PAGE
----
Open Journal Systems

Cyber Attackers Exploit COVID-19 Fears

Since the coronavirus disease (COVID-19) was first confirmed in the U.S. in January 2020, the virus has claimed at least 56 lives and infected at least 2,600 people across 49 states. As the nation combats the rising and unprecedented pandemic, malicious cyber actors have begun exploiting surrounding fears and anxieties. In January 2020, KnowBe4 identified a malicious phishing campaign based on COVID-19. The email falsely claimed it was sent on behalf of the CDC and asked users to click on a malicious link that was intended to compromise end users’ devices. In February, Proofpoint uncovered a malicious phishing attack targeting industries susceptible to shipping disruptions caused by COVID-19, with the emails meant to install malware on users’ devices. NortonLifeLock Inc. reports that cyberattacks related to coronavirus have begun to target employees’ workplace email accounts by impersonating senior company officials. Most recently, on March 13, 2020, one of the Czech Republic’s biggest COVID-19 testing laboratories and hospital was hit with a cyberattack and forced the hospital to shutdown its entire IT network during the incident.

The Department of Homeland Security has issued a warning urging individuals to remain vigilant for COVID-19 related scams and cyberattacks, and the Federal Trade Commission has warned consumers that scammers are exploiting coronavirus fears and setting up websites to sell fake products as a ruse to steal money and personal information. The World Health Organization has similarly issued a warning to be wary of cyberattackers who may be working to exploit vulnerable people and companies during this pandemic.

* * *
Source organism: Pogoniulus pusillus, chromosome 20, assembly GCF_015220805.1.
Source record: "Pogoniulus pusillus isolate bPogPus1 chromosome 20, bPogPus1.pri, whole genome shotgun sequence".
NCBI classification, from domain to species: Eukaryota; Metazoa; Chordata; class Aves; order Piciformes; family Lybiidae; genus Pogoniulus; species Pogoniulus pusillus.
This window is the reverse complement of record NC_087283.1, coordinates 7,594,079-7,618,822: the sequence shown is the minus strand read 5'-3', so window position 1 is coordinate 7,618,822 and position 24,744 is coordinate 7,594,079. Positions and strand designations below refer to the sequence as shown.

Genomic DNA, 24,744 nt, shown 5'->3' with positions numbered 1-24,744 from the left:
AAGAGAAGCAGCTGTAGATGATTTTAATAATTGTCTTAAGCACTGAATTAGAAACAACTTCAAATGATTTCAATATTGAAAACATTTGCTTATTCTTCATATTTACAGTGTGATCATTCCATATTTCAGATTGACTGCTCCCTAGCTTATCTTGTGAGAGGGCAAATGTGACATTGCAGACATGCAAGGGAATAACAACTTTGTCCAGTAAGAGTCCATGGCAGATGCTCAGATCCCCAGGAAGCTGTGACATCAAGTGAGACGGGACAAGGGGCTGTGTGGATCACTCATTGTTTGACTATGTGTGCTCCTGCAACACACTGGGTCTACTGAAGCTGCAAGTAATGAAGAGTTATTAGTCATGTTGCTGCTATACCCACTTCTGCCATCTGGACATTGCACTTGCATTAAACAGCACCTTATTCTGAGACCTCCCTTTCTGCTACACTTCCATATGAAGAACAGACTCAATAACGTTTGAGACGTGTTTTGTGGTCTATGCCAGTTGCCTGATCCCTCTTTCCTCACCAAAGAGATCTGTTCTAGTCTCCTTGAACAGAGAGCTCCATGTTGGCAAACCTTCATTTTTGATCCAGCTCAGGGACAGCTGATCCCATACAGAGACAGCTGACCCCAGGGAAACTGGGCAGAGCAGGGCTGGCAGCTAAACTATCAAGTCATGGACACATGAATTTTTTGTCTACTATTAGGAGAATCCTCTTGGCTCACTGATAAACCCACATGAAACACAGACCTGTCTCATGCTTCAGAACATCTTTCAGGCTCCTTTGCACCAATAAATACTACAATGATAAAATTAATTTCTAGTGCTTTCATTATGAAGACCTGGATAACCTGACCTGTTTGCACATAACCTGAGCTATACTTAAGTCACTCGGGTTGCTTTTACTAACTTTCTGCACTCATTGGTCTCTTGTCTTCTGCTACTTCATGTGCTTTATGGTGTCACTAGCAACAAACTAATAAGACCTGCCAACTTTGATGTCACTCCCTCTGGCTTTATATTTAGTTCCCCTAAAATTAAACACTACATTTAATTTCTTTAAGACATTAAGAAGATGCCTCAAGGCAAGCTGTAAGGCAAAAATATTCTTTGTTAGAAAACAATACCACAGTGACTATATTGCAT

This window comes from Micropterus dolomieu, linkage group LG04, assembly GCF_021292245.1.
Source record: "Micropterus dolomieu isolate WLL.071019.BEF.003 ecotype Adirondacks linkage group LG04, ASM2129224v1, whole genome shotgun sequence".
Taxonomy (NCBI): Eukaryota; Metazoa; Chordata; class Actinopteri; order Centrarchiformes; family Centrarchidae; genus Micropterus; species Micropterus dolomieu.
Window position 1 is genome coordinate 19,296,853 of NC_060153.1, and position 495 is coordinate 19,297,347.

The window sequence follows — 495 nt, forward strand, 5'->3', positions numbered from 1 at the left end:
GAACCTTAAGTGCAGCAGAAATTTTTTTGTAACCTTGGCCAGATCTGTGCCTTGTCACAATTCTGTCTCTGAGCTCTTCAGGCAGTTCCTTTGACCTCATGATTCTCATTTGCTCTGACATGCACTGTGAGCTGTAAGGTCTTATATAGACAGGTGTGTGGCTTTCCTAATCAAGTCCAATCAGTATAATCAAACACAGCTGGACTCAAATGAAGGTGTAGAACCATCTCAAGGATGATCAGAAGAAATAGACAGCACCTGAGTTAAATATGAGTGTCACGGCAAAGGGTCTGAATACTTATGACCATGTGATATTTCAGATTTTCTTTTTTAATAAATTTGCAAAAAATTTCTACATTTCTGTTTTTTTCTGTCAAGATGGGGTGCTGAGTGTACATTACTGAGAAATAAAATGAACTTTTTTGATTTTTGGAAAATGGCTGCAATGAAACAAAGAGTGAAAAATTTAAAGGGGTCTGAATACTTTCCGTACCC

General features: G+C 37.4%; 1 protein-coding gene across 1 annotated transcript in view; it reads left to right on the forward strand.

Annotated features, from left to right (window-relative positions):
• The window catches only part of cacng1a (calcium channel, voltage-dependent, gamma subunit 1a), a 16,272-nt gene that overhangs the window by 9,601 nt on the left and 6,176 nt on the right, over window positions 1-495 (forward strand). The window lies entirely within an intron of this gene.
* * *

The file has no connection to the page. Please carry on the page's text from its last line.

Pentagon Asks to “Reconsider” its Controversial Cloud Computing Contract Awarded to Microsoft over Amazon

In October 2019, the Pentagon awarded a major $10 billion cloud computing contract to Microsoft to run its Joint Enterprise Defense Infrastructure project, known as JEDI. The program will process vast amounts of classified data and allow for improved communications with soldiers on the battlefield, as well as enable increased use of artificial intelligence to speed up the U.S. military’s war planning and fighting capabilities. However, after the contract was awarded to Microsoft, Amazon sued the Pentagon, arguing that the decision was improperly influenced by President Donald Trump's dislike of Amazon and its CEO, Jeff Bezos. Amazon Web Services was long considered the front-runner to run the Pentagon’s JEDI program. 

This week, U.S. government lawyers responded to the lawsuit by filing a request to reconsider its decision to award Microsoft the cloud computing contract, and to reevaluate technicalities of the companies' proposals to run the $10 billion computing project. Notably, the Defense Department did not address Amazon’s main argument concerning Trump’s potential influence in the bidding process in its court filing. Amazon has praised the Defense Department’s decision, and an Amazon Web Services spokesperson said Amazon “look[s] forward to complete, fair, and effective corrective action that fully insulates the re-evaluation from political influence and corrects the many issues affecting the initial flawed award.” 

Cyberspace Solarium Commission Releases its Final Report, Suggesting U.S. Cyberspace Policy is in Need of Significant Change